North Macedonia’s #ISpeakUpNow campaign was the only version of the #MeToo movement in the Balkans to gain attention
Jana Kocevska agrees that the scene in North Macedonia is both fragile and defiant. “Existing with a lack of stability, no steady development or institutional support, the independent cultural sector nonetheless comes up with fascinating content in many artistic spheres: exhibitions, performing arts and theatre, and especially film.” (Cinema is certainly a strong point: directors Tamara Kotevska and Ljubomir Stefanov won the World Cinema Grand Jury Prize at Sundance this year with their debut feature Honeyland, while the fifth feature from writer-director Teona Strugar Mitevska, God Exists, Her Name Is Petrunya, won two of the main independent juries prizes at the 2019 Berlinale.)
There are now finally signs that progress is being made in the political sphere, and that cultural groups are making their voices heard in decision-making processes. Since it began, First-born Girl has advocated vocally for free access to safe and legal abortion. There are encouraging signs on this front: it was announced this spring that a new law on abortion is being prepared
which will place the emphasis in the matter on women’s right to choose. The law will now allow women to choose to have an abortion until the 12th week of pregnancy, after consultation with their gynaecologist.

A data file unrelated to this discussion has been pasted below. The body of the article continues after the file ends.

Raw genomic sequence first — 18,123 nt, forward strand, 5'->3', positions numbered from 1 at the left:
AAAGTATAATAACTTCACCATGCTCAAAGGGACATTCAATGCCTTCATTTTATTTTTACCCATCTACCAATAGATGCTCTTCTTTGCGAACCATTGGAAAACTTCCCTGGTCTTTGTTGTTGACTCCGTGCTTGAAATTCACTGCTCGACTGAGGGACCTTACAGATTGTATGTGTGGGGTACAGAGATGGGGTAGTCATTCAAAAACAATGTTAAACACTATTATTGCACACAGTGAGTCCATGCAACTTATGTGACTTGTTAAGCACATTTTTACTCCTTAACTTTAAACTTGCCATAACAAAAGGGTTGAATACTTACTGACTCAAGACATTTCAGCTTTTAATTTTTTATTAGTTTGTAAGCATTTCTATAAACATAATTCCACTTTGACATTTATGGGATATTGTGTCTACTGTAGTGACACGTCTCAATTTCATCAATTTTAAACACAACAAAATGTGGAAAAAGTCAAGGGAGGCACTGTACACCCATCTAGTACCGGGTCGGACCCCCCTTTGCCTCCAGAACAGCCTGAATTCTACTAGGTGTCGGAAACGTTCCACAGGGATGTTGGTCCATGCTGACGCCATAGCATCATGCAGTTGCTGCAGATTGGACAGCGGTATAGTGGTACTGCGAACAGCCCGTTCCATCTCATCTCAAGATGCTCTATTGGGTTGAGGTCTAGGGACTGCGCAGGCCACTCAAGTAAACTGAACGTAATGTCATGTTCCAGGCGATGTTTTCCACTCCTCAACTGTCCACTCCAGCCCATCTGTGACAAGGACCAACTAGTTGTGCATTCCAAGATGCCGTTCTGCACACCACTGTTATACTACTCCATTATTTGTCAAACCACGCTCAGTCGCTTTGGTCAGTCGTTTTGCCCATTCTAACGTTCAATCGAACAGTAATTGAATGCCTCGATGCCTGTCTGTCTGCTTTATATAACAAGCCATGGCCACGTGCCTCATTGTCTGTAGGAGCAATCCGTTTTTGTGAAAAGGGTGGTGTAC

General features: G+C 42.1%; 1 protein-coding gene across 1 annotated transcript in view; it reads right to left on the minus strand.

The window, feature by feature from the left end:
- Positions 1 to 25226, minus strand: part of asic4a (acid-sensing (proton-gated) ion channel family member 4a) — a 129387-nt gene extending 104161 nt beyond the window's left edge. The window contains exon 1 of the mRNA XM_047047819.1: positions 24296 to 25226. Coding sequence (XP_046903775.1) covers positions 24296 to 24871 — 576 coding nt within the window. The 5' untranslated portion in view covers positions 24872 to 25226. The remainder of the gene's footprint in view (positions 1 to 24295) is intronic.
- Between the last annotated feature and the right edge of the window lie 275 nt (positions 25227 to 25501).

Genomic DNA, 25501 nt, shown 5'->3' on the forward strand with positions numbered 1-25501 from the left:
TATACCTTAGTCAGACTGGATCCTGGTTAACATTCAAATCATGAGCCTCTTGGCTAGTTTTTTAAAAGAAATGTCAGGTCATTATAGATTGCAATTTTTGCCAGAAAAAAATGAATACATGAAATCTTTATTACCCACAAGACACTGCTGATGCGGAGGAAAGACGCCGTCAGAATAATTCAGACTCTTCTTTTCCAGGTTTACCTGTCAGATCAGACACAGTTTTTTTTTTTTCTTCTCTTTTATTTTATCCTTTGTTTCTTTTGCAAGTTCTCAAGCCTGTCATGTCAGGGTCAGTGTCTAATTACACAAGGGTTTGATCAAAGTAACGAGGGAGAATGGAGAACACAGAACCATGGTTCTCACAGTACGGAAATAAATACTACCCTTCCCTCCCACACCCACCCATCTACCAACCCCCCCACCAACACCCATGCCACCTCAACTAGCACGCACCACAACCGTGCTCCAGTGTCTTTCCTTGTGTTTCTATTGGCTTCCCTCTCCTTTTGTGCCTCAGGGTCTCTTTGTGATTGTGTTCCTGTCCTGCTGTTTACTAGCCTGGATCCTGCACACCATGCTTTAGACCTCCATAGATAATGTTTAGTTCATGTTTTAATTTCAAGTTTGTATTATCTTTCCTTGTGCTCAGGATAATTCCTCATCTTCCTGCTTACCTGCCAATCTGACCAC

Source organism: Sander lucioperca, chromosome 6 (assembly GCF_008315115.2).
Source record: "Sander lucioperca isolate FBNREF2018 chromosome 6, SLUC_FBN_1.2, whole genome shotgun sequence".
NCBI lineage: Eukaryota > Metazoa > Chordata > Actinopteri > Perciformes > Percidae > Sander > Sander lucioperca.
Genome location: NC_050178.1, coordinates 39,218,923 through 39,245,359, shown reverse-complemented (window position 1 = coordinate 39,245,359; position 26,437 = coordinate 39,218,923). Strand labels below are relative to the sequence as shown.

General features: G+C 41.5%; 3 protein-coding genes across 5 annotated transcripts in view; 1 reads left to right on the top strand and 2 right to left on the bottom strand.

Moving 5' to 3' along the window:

Since the Colourful Revolution, there is a sense that conversations are opening up in North Macedonia. In January last year, a group of women — largely public figures — started sharing their personal testimonies of sexual harassment by people in positions of power on Facebook and Twitter, using the hashtags #ISpeakUpNow (#СегаКажувам in Macedonian and #TaniTregoj in Albanian). This campaign was the only visible and articulated version of the #MeToo movement in the Balkans to gain attention. The writer and professor Rumena Bužarovska, one of the organisers of the campaign, said at the time that the need to talk about sexual harassment and violence in North Macedonia had long been smouldering; the topic is traditionally pushed under the rug out of embarrassment and fear. The response from the media was massive: state institutions were forced to acknowledge these testimonies, since many of the stories shared cited harassment within the education and health sectors, and other state institutions.
Thinking about the Pride Parade, First-born Girl, and Skopje Pride Weekend, my mind returned to the statues of the Olympias. I thought about the treatment of women’s bodies, their cultural significations, how they are constantly exposed to pain and violence. The statues of Skopje 2014 violated a once-proud modernist city. But the truth is that they can be removed. The bodies of women and LGBTQ people, as well as the wounds that society inflicts upon them, are real and lasting. Our responses must run equally deep. The Pride Parade was a reminder that, for women and LGBTQ people, as Slavcho Dimitrov puts it, “our wounds glitter glamorously”. That is something worth remembering.